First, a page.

A miniature wire for a Majorana discovery


Measuring currents in a tiny wire reveals the presence of mysterious quasiparticle.


This is a device that physicists used to spot the clearest signal yet of Majorana particles. The gray wire in the middle is the nanowire, and the green area is a strip of superconducting aluminum.
This is a device that physicists used to spot the clearest signal yet of Majorana particles. The gray wire in the middle is the nanowire, and the green area is a strip of superconducting aluminum.
Hao Zhang/QuTech

The image above shows a tiny device that was used in recent experiments that found evidence of so-called Majorana quasiparticles: coordinated patterns of atoms and electrons in particular superconductors that behave as if they are particles in their own right.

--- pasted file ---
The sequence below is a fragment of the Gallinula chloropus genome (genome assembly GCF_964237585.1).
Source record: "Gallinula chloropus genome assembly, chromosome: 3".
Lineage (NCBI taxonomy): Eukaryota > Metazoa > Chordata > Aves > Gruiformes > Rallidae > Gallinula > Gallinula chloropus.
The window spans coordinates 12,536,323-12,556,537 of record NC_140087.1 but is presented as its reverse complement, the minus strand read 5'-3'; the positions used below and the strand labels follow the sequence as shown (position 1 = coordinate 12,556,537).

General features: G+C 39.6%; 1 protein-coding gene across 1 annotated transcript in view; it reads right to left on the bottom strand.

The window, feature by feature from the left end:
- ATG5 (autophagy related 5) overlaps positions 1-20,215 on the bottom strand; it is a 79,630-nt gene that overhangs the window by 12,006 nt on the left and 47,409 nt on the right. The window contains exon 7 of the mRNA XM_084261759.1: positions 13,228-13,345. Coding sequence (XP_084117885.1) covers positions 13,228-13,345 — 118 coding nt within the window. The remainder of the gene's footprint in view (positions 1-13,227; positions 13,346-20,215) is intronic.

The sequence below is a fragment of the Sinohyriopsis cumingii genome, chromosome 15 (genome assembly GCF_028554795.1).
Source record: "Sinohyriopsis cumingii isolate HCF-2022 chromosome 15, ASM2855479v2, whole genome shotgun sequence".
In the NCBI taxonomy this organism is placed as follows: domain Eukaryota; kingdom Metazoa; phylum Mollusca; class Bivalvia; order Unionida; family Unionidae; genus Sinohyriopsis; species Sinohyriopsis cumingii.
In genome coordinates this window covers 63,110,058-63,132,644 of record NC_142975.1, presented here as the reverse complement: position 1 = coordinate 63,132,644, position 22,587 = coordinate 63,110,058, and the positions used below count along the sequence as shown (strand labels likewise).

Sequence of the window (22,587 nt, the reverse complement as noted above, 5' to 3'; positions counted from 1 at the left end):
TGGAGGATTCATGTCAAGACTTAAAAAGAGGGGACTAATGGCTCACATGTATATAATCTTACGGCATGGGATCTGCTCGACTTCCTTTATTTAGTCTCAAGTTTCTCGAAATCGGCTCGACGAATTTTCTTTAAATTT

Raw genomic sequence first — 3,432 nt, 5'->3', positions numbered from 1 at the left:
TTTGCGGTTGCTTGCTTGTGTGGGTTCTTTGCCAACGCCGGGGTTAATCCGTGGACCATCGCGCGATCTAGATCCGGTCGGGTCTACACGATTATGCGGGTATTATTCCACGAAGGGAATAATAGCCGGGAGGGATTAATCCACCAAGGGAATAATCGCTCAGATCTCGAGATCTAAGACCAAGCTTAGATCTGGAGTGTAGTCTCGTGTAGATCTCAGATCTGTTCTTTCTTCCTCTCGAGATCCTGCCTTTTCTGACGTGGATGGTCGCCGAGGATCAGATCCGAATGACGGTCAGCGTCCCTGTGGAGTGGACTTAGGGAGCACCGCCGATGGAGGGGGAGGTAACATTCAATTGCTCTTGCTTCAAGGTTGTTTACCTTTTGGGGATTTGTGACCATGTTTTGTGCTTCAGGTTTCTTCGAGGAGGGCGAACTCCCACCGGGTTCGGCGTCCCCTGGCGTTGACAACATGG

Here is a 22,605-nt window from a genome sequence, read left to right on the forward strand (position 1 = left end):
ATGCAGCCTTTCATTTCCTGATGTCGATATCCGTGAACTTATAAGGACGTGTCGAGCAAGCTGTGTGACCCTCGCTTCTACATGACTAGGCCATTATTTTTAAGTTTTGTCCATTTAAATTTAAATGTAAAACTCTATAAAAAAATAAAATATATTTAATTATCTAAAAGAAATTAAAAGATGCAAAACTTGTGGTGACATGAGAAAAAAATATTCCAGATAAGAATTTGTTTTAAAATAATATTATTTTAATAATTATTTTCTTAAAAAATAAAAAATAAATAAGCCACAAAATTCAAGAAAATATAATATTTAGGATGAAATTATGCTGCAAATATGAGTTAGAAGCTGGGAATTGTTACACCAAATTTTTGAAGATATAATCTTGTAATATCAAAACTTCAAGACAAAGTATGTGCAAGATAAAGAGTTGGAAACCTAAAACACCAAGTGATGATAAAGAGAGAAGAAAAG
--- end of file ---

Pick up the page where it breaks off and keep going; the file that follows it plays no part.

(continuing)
In the experiments, researchers measured electric current passing through a nanowire (the grey strip in the centre of the picture) connected to a strip of superconducting aluminium (shown in green). When the apparatus is placed in a strong magnetic field, measurements of the current indicate that Majorana quasiparticles are present.

The research is published in Nature.

  1. https://www.nature.com/articles/nature26142
  2. https://www.nature.com/articles/nature26142
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